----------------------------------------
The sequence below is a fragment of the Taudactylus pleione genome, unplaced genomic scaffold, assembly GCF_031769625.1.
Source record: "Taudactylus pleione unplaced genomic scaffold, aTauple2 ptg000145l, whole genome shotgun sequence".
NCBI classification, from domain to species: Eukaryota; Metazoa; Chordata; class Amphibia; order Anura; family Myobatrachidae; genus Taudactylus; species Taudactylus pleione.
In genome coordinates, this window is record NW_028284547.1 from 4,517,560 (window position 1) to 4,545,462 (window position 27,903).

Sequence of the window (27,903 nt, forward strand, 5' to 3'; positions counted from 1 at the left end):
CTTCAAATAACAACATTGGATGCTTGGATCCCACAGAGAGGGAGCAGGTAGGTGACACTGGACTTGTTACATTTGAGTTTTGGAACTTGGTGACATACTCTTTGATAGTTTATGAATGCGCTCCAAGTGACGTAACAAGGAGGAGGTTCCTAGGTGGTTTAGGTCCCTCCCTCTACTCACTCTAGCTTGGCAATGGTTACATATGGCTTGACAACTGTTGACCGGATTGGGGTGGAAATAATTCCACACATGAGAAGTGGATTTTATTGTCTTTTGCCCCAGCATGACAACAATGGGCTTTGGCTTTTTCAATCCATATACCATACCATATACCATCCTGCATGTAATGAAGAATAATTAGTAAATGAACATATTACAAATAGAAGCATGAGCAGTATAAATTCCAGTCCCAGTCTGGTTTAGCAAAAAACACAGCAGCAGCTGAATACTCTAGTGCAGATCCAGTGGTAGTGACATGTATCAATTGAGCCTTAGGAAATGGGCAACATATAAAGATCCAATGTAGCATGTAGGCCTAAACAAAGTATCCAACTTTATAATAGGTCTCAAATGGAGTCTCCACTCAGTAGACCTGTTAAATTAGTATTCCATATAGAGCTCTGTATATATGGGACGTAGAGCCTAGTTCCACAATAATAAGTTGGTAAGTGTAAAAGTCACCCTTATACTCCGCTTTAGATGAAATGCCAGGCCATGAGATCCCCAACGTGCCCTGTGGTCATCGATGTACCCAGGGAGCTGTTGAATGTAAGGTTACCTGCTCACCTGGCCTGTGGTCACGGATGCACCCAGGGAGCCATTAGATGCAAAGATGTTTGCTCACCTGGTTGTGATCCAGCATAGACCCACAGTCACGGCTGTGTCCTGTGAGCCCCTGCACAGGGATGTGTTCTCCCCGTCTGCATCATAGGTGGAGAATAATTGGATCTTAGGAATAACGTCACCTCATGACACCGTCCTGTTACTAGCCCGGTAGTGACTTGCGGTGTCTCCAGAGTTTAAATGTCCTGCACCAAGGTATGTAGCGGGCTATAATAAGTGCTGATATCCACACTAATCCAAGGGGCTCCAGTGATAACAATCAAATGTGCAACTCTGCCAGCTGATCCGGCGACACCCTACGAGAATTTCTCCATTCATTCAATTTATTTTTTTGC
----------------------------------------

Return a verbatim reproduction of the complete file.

The sequence below is a fragment of the Taudactylus pleione genome, unplaced genomic scaffold, assembly GCF_031769625.1.
Source record: "Taudactylus pleione unplaced genomic scaffold, aTauple2 ptg000145l, whole genome shotgun sequence".
NCBI classification, from domain to species: Eukaryota; Metazoa; Chordata; class Amphibia; order Anura; family Myobatrachidae; genus Taudactylus; species Taudactylus pleione.
In genome coordinates, this window is record NW_028284547.1 from 4,517,560 (window position 1) to 4,545,462 (window position 27,903).

Sequence of the window (27,903 nt, forward strand, 5' to 3'; positions counted from 1 at the left end):
CTTCAAATAACAACATTGGATGCTTGGATCCCACAGAGAGGGAGCAGGTAGGTGACACTGGACTTGTTACATTTGAGTTTTGGAACTTGGTGACATACTCTTTGATAGTTTATGAATGCGCTCCAAGTGACGTAACAAGGAGGAGGTTCCTAGGTGGTTTAGGTCCCTCCCTCTACTCACTCTAGCTTGGCAATGGTTACATATGGCTTGACAACTGTTGACCGGATTGGGGTGGAAATAATTCCACACATGAGAAGTGGATTTTATTGTCTTTTGCCCCAGCATGACAACAATGGGCTTTGGCTTTTTCAATCCATATACCATACCATATACCATCCTGCATGTAATGAAGAATAATTAGTAAATGAACATATTACAAATAGAAGCATGAGCAGTATAAATTCCAGTCCCAGTCTGGTTTAGCAAAAAACACAGCAGCAGCTGAATACTCTAGTGCAGATCCAGTGGTAGTGACATGTATCAATTGAGCCTTAGGAAATGGGCAACATATAAAGATCCAATGTAGCATGTAGGCCTAAACAAAGTATCCAACTTTATAATAGGTCTCAAATGGAGTCTCCACTCAGTAGACCTGTTAAATTAGTATTCCATATAGAGCTCTGTATATATGGGACGTAGAGCCTAGTTCCACAATAATAAGTTGGTAAGTGTAAAAGTCACCCTTATACTCCGCTTTAGATGAAATGCCAGGCCATGAGATCCCCAACGTGCCCTGTGGTCATCGATGTACCCAGGGAGCTGTTGAATGTAAGGTTACCTGCTCACCTGGCCTGTGGTCACGGATGCACCCAGGGAGCCATTAGATGCAAAGATGTTTGCTCACCTGGTTGTGATCCAGCATAGACCCACAGTCACGGCTGTGTCCTGTGAGCCCCTGCACAGGGATGTGTTCTCCCCGTCTGCATCATAGGTGGAGAATAATTGGATCTTAGGAATAACGTCACCTCATGACACCGTCCTGTTACTAGCCCGGTAGTGACTTGCGGTGTCTCCAGAGTTTAAATGTCCTGCACCAAGGTATGTAGCGGGCTATAATAAGTGCTGATATCCACACTAATCCAAGGGGCTCCAGTGATAACAATCAAATGTGCAACTCTGCCAGCTGATCCGGCGACACCCTACGAGAATTTCTCCATTCATTCAATTTATTTTTTTGC